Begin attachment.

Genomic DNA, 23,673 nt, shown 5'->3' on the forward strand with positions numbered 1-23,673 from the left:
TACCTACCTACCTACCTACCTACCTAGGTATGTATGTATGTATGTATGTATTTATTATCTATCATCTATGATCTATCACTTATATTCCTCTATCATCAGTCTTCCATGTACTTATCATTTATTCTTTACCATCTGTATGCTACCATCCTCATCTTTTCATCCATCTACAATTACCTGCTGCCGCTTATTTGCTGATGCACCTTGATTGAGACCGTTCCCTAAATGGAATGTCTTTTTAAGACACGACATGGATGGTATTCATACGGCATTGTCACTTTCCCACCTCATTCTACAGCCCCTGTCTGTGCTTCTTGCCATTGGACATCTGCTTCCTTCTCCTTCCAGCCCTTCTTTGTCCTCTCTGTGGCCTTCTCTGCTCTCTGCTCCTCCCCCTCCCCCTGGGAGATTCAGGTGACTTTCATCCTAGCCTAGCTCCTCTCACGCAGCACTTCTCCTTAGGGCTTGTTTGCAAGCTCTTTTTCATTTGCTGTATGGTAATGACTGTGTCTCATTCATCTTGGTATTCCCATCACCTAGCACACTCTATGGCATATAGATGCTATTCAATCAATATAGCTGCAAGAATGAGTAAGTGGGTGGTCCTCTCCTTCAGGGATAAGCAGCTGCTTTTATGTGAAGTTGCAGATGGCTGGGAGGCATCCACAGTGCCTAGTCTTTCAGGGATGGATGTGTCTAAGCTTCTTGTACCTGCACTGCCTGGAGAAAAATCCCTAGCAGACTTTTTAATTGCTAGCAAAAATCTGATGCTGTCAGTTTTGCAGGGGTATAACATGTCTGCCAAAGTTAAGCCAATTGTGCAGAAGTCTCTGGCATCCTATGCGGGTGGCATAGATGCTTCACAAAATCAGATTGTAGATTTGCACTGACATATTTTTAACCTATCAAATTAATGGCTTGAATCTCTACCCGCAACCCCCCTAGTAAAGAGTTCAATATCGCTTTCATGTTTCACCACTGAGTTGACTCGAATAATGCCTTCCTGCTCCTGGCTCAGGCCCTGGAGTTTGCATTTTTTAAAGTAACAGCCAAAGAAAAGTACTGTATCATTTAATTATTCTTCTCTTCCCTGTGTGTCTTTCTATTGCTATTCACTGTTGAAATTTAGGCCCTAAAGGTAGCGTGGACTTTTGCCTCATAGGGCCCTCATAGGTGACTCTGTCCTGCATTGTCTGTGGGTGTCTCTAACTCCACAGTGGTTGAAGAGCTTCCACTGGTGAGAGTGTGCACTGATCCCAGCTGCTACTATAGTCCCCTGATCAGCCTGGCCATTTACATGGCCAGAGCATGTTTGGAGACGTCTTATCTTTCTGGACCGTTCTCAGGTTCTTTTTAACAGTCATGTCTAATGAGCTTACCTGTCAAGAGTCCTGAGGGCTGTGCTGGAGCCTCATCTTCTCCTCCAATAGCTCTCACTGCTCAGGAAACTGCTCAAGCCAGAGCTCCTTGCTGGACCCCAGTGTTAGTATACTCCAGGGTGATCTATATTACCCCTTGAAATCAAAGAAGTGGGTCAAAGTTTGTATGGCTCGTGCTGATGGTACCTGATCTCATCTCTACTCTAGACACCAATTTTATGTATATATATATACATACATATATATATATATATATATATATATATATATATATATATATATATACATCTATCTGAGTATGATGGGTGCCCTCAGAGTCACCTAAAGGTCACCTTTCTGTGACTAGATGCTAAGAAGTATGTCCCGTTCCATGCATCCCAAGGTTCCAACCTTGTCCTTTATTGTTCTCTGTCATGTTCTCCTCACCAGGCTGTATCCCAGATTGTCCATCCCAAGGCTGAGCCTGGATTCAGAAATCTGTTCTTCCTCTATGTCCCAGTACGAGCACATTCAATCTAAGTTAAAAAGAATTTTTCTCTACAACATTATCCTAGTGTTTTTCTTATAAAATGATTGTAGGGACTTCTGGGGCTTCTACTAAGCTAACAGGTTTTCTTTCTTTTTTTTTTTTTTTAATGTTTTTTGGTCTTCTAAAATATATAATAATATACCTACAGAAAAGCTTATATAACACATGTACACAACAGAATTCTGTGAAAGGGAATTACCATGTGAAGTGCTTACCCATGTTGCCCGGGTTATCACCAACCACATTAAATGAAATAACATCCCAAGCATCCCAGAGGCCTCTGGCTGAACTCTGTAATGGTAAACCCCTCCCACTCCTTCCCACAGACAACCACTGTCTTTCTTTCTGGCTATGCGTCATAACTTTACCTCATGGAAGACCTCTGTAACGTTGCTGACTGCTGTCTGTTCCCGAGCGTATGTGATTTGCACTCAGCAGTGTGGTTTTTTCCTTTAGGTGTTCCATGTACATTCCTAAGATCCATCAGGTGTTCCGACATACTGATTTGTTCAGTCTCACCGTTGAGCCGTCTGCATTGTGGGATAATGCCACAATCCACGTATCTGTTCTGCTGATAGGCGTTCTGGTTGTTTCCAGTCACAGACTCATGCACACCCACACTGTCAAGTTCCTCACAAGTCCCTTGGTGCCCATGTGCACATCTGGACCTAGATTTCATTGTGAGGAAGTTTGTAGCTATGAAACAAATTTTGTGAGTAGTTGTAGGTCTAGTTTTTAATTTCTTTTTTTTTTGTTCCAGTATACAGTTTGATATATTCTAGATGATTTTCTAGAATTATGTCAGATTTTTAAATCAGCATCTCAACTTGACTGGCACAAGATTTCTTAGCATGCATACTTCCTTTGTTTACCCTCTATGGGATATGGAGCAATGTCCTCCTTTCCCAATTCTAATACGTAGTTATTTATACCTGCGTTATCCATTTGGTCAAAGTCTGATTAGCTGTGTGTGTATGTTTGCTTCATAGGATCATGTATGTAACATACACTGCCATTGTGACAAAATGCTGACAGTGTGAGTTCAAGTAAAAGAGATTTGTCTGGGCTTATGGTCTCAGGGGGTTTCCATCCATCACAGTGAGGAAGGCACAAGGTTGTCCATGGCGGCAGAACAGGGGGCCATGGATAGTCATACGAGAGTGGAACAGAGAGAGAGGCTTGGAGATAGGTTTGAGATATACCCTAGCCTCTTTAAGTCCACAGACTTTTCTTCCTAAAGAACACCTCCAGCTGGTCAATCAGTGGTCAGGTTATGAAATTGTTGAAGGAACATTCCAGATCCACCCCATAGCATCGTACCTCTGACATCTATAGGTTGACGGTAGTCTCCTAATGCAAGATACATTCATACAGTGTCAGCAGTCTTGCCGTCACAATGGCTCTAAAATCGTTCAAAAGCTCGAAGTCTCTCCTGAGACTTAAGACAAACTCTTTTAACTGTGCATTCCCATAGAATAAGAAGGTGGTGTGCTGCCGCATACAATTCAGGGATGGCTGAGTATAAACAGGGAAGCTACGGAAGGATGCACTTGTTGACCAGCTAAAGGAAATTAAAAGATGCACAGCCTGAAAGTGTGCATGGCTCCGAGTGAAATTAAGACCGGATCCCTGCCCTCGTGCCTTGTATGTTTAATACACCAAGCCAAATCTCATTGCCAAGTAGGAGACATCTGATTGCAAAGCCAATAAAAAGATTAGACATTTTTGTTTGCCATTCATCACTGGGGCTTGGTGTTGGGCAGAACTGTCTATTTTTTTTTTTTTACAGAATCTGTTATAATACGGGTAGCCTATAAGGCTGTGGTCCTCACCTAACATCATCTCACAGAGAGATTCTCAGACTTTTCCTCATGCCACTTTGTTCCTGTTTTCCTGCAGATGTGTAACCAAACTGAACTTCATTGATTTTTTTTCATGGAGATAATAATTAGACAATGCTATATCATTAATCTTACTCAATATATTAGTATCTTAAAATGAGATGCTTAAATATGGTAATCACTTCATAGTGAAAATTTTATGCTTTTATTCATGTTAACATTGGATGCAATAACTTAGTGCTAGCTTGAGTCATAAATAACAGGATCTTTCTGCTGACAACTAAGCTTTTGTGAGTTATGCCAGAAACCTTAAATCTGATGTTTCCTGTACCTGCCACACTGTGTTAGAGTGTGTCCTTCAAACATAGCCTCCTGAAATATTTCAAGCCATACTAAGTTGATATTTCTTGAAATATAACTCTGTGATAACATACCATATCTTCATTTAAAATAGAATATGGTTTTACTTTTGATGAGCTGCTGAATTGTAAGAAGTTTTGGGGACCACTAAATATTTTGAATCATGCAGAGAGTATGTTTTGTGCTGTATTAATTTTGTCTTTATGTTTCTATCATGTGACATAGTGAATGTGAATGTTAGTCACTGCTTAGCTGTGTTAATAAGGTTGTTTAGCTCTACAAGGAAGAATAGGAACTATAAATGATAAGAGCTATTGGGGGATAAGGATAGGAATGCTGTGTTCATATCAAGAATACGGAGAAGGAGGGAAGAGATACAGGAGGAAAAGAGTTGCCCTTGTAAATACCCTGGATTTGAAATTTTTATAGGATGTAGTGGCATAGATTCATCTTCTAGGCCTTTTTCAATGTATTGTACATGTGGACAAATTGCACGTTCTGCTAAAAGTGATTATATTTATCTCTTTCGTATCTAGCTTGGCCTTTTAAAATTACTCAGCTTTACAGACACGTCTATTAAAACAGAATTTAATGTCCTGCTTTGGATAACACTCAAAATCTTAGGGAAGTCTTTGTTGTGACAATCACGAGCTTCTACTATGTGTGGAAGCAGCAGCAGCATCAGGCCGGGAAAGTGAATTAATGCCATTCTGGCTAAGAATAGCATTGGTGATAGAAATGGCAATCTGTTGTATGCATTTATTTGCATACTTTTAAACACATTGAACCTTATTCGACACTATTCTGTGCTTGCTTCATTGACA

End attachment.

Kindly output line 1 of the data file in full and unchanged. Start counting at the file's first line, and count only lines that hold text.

Genomic DNA, 23,673 nt, shown 5'->3' on the forward strand with positions numbered 1-23,673 from the left: